Every year around this time we are bombarded with messages that we need to change. The second the clocks strike midnight on Dec. 31st we are supposed to go down 2 jean sizes, run a 7-minute mile, cook 5-star meals, and become the perfect parent and partner. Easy enough, right? Wrong. Here at the Parent Alliance, we have always been anti-New Year's Resolutions. It is an unnecessary pressure that people put on themselves every year and it often leads to feelings of guilt or failure when we aren't able to magically reboot our lives in 1 month. Generally, we see people discussing resolutions regarding weight loss, activity level, finances, productivity, etc. One that we are noticing more and more this year is an urge to make "fixing your mental health" your New Year's Resolution after two very difficult years for many.
While we welcome and celebrate a mainstream conversation about mental health we want to be cautious about thinking of it in this way. You and your children are not something to be "fixed," also adjusting your mental health is not something that can be done in a month. Just like you're not going to drop 20 pounds by February 1st, you're also not going to magically get rid of anxiety, depression, or any other challenges you may be dealing with. One headline that I read while researching for this article included the words; "Try To Be Happier in 2022." Wow, if only we had thought of that. If only a child who is struggling to get out of bed every morning could just 'try to be happier.' That is an absurd, and dangerous way to think about mental health. It completely minimizes the real struggles that people endure on a daily basis.
However, if you are like me you may be in need of a fresh start. I used to countdown the days every summer to when I could go to the store and buy new folders and binders and color code everything perfectly for the upcoming school year. As adults, we don't really have that marker of "this is new and different" like we did when we would change grades in school and it can be easy for all of our days to run together as we try to get by. If prioritizing your mental wellness is something you have been pushing off this could be a good time to start working in some practices that will help you find a path toward good mental hygiene. It is a lifelong process to heal from past traumas, and actively focus on your mental health but if you were looking for a place to start we have some ideas.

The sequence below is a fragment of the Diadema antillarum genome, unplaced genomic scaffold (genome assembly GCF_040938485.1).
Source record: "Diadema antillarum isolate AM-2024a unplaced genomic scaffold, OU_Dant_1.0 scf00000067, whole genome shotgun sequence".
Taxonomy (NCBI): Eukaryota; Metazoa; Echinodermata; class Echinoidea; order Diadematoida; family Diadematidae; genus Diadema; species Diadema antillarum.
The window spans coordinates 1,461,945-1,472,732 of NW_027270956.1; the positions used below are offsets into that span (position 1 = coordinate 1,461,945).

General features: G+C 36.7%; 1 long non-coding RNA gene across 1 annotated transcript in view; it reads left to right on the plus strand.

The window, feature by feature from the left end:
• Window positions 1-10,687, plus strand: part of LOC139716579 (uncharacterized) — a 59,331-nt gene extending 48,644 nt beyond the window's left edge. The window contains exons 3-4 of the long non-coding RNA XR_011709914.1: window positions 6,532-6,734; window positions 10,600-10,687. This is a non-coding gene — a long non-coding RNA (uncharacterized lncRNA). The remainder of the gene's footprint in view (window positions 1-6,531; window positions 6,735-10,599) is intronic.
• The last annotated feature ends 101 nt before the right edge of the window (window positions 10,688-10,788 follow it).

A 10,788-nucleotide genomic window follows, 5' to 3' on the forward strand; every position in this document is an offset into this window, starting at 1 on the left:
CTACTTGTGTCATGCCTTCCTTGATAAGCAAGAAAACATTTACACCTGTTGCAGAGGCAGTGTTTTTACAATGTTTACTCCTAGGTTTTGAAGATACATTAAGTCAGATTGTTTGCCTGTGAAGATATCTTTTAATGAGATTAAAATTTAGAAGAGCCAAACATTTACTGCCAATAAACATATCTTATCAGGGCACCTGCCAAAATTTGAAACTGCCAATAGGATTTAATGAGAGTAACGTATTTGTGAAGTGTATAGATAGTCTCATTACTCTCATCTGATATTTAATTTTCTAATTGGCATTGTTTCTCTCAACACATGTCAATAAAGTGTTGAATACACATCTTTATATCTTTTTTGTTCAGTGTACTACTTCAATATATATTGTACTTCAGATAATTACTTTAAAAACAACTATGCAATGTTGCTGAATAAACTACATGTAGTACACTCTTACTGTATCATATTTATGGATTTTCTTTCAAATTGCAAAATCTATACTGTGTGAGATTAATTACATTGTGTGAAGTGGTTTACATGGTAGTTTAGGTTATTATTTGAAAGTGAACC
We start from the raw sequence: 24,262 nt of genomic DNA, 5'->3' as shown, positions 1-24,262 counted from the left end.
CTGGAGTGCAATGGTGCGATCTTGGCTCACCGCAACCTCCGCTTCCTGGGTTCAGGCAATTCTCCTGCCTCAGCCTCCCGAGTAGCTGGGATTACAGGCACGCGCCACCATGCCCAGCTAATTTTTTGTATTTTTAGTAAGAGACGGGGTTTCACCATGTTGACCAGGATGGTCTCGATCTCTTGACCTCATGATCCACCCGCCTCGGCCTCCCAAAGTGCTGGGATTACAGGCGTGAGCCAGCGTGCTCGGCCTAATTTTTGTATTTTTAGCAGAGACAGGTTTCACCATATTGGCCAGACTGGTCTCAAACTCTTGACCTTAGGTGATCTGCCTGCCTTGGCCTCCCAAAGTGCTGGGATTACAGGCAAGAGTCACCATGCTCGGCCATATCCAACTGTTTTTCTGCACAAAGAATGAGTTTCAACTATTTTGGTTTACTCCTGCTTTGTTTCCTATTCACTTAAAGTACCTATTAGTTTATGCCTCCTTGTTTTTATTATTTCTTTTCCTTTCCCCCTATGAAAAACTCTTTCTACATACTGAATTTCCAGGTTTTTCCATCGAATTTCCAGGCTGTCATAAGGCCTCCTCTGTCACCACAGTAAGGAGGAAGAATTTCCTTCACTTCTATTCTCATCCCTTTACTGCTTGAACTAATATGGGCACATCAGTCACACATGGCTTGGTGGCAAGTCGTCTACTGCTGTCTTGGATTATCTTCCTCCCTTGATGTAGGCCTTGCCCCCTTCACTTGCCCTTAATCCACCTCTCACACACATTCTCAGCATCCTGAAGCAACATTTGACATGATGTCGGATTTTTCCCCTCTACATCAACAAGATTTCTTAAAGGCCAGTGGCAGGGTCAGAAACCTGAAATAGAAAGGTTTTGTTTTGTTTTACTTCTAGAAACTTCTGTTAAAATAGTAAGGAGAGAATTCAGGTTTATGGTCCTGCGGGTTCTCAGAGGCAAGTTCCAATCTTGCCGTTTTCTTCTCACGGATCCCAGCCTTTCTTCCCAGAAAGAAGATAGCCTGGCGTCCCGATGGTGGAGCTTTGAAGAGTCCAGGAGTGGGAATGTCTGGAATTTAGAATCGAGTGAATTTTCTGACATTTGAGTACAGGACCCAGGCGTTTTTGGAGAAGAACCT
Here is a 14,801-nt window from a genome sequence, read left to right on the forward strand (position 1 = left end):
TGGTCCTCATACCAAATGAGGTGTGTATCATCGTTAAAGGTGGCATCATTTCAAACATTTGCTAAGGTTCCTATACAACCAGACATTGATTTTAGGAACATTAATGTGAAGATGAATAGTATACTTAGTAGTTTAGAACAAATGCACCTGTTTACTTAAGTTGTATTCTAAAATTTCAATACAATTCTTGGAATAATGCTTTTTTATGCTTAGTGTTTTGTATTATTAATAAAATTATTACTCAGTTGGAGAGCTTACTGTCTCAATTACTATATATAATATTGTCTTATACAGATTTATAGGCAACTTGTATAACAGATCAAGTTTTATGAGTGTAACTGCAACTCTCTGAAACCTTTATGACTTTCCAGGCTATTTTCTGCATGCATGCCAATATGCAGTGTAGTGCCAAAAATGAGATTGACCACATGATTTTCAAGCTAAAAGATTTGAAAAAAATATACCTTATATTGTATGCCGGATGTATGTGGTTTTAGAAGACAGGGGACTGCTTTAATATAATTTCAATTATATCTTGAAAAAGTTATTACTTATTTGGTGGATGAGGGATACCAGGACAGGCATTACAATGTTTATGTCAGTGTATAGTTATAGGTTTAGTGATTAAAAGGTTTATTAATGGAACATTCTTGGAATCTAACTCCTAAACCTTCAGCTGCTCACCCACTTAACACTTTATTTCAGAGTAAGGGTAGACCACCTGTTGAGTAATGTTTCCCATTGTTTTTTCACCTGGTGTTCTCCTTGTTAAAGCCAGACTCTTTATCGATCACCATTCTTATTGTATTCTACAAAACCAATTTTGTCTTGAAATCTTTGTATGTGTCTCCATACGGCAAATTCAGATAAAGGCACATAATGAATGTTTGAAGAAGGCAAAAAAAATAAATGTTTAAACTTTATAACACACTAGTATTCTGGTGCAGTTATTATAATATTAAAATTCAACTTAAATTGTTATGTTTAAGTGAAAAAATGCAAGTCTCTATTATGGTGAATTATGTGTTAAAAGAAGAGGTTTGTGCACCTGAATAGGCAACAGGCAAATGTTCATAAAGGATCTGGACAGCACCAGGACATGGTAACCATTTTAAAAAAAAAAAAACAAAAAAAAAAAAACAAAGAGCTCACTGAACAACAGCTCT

1. Create an Emotional Safety Plan
"The heat of the moment," is just that; heated. When stress is high and you are overwhelmed by a big project at work, or up to your neck in scheduling therapy sessions and extracurriculars for your kids it can be hard to think straight. We at PA Parent and Family Alliance understand that your plate is full, and it most likely continues to fill up. In this heightened sense of stress, it is difficult to decide what is going to help you get out of it. That is where an Emotional Safety Plan comes into place. This document is designed for you to make your mental health a priority.
The section on the right side of the document (in green) details the intended purpose is of an Emotional Safety Plan, and how to use it. It starts out by saying that you are your least rational when things are very stressful. When you have reached your tipping point and a fight with your partner or an email from your boss sends you over the edge it is hard to even see straight let alone strategize what is going to help you relax. At the moment where tensions are high, it is hard to think "Okay, I am stressed right now let me do things that calm me down, and then tackle this stressor with a level head." That is where the Emotional Safety Plan comes into play.